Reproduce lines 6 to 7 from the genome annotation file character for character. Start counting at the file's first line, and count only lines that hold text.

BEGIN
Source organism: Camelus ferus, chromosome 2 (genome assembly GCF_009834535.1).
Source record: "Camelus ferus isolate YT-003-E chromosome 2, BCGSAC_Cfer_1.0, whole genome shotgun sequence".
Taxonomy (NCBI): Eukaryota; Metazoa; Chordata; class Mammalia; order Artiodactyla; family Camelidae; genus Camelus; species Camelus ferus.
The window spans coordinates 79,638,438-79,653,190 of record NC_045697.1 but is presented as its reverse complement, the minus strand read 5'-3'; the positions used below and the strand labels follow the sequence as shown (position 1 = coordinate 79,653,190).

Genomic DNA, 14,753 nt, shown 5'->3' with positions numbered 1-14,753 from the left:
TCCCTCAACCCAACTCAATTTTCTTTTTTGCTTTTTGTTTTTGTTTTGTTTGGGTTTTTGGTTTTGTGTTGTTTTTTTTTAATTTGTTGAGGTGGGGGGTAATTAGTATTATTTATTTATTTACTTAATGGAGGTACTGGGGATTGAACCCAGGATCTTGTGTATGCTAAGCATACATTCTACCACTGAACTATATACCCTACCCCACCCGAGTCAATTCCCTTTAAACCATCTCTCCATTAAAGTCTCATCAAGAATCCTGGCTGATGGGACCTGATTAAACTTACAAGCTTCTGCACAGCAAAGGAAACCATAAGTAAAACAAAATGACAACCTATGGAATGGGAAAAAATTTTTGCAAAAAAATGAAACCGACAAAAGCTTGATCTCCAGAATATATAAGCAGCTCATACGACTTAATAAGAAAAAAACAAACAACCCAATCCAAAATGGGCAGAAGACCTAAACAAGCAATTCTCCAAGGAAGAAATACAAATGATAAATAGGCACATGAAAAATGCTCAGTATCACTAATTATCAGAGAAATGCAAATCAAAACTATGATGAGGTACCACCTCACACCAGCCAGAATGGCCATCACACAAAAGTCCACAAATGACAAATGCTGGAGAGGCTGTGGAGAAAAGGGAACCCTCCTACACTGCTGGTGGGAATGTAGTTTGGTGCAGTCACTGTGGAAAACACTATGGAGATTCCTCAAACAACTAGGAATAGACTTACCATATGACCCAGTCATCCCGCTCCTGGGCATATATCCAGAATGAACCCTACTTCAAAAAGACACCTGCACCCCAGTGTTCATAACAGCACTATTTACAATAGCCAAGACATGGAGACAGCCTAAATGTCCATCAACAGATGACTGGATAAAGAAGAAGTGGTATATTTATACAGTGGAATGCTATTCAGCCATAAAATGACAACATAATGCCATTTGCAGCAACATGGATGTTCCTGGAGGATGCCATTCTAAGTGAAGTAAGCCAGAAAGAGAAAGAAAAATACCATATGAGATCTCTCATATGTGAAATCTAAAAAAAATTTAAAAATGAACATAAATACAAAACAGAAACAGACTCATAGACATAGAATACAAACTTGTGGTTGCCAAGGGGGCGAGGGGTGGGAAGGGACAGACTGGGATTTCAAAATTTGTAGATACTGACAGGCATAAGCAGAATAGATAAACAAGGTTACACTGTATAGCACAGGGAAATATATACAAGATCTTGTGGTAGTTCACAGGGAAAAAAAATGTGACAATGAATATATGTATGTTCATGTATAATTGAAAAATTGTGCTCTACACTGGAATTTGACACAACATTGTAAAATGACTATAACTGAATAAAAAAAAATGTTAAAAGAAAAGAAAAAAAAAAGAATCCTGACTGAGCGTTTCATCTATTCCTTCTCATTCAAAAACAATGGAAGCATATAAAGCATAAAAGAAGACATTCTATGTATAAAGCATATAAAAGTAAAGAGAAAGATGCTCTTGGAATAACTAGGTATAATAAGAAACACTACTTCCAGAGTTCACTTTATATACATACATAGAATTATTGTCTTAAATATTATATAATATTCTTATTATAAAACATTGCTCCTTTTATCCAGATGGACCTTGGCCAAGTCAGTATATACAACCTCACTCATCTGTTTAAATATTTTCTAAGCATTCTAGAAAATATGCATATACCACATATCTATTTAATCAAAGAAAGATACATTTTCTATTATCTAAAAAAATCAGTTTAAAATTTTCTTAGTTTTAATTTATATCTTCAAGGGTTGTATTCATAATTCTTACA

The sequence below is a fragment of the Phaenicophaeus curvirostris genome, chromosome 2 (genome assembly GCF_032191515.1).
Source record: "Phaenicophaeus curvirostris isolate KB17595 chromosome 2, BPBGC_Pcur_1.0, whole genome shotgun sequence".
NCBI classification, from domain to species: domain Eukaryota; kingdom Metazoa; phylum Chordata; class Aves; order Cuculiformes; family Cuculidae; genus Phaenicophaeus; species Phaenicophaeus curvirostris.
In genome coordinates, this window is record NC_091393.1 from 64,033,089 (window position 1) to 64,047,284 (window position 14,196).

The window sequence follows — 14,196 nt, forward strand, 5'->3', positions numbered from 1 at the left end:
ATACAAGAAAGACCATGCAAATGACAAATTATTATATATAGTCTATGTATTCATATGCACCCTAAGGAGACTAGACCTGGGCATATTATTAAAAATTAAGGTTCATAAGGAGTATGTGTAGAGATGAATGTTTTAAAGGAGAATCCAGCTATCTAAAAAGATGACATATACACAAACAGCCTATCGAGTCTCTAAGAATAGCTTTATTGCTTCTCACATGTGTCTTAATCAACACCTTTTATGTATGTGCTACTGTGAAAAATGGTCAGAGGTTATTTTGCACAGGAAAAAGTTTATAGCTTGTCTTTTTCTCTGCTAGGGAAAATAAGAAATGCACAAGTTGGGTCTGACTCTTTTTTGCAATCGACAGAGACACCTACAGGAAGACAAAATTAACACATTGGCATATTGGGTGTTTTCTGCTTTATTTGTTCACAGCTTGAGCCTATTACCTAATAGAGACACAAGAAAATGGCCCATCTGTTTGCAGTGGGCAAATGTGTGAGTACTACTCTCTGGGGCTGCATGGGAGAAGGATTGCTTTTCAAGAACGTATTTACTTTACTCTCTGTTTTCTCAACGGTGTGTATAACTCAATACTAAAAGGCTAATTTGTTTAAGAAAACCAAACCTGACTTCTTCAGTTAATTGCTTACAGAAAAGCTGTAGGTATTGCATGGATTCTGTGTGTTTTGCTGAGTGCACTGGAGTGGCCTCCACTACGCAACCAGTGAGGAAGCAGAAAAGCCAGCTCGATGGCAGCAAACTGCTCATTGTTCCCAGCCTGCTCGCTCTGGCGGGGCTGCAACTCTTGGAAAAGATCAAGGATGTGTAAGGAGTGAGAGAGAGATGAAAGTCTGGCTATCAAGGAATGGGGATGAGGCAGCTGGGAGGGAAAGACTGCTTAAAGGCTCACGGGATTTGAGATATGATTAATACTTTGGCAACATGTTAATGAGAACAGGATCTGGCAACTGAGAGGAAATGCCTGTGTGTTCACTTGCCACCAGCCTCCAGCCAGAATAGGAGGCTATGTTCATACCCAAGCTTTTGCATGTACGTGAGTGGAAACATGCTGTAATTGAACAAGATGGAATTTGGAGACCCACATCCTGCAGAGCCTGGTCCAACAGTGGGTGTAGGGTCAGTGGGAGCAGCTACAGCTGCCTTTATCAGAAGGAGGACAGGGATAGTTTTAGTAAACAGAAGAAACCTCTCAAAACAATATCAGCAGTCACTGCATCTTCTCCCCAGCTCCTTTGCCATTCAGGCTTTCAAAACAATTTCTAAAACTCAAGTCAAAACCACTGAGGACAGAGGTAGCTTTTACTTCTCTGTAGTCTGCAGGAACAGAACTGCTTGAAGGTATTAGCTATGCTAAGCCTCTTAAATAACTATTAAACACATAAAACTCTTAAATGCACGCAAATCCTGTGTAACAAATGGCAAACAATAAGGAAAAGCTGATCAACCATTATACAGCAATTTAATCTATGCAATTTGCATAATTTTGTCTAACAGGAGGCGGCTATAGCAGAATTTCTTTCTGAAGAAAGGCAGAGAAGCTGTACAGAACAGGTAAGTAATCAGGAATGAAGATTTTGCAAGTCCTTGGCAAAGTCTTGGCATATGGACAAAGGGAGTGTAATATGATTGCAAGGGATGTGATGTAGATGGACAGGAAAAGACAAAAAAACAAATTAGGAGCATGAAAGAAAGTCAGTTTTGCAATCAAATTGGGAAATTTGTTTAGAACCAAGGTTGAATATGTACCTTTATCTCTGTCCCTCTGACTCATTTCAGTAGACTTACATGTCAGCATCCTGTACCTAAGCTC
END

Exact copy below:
TCCCTCAACCCAACTCAATTTTCTTTTTTGCTTTTTGTTTTTGTTTTGTTTGGGTTTTTGGTTTTGTGTTGTTTTTTTTTAATTTGTTGAGGTGGGGGGTAATTAGTATTATTTATTTATTTACTTAATGGAGGTACTGGGGATTGAACCCAGGATCTTGTGTATGCTAAGCATACATTCTACCACTGAACTATATACCCTACCCCACCCGAGTCAATTCCCTTTAAACCATCTCTCCATTAAAGTCTCATCAAGAATCCTGGCTGATGGGACCTGATTAAACTTACAAGCTTCTGCACAGCAAAGGAAACCATAAGTAAAACAAAATGACAACCTATGGAATGGGAAAAAATTTTTGCAAAAAAATGAAACCGACAAAAGCTTGATCTCCAGAATATATAAGCAGCTCATACGACTTAATAAGAAAAAAACAAACAACCCAATCCAAAATGGGCAGAAGACCTAAACAAGCAATTCTCCAAGGAAGAAATACAAATGATAAATAGGCACATGAAAAATGCTCAGTATCACTAATTATCAGAGAAATGCAAATCAAAACTATGATGAGGTACCACCTCACACCAGCCAGAATGGCCATCACACAAAAGTCCACAAATGACAAATGCTGGAGAGGCTGTGGAGAAAAGGGAACCCTCCTACACTGCTGGTGGGAATGTAGTTTGGTGCAGTCACTGTGGAAAACACTATGGAGATTCCTCAAACAACTAGGAATAGACTTACCATATGACCCAGTCATCCCGCTCCTGGGCATATATCCAGAATGAACCCTACTTCAAAAAGACACCTGCACCCCAGTGTTCATAACAGCACTATTTACAATAGCCAAGACATGGAGACAGCCTAAATGTCCATCAACAGATGACTGGATAAAGAAGAAGTGGTATATTTATACAGTGGAATGCTATTCAGCCATAAAATGACAACATAATGCCATTTGCAGCAACATGGATGTTCCTGGAGGATGCCATTCTAAGTGAAGTAAGCCAGAAAGAGAAAGAAAAATACCATATGAGATCTCTCATATGTGAAATCTAAAAAAAATTTAAAAATGAACATAAATACAAAACAGAAACAGACTCATAGACATAGAATACAAACTTGTGGTTGCCAAGGGGGCGAGGGGTGGGAAGGGACAGACTGGGATTTCAAAATTTGTAGATACTGACAGGCATAAGCAGAATAGATAAACAAGGTTACACTGTATAGCACAGGGAAATATATACAAGATCTTGTGGTAGTTCACAGGGAAAAAAAATGTGACAATGAATATATGTATGTTCATGTATAATTGAAAAATTGTGCTCTACACTGGAATTTGACACAACATTGTAAAATGACTATAACTGAATAAAAAAAAATGTTAAAAGAAAAGAAAAAAAAAAGAATCCTGACTGAGCGTTTCATCTATTCCTTCTCATTCAAAAACAATGGAAGCATATAAAGCATAAAAGAAGACATTCTATGTATAAAGCATATAAAAGTAAAGAGAAAGATGCTCTTGGAATAACTAGGTATAATAAGAAACACTACTTCCAGAGTTCACTTTATATACATACATAGAATTATTGTCTTAAATATTATATAATATTCTTATTATAAAACATTGCTCCTTTTATCCAGATGGACCTTGGCCAAGTCAGTATATACAACCTCACTCATCTGTTTAAATATTTTCTAAGCATTCTAGAAAATATGCATATACCACATATCTATTTAATCAAAGAAAGATACATTTTCTATTATCTAAAAAAATCAGTTTAAAATTTTCTTAGTTTTAATTTATATCTTCAAGGGTTGTATTCATAATTCTTACA

The sequence below is a fragment of the Phaenicophaeus curvirostris genome, chromosome 2 (genome assembly GCF_032191515.1).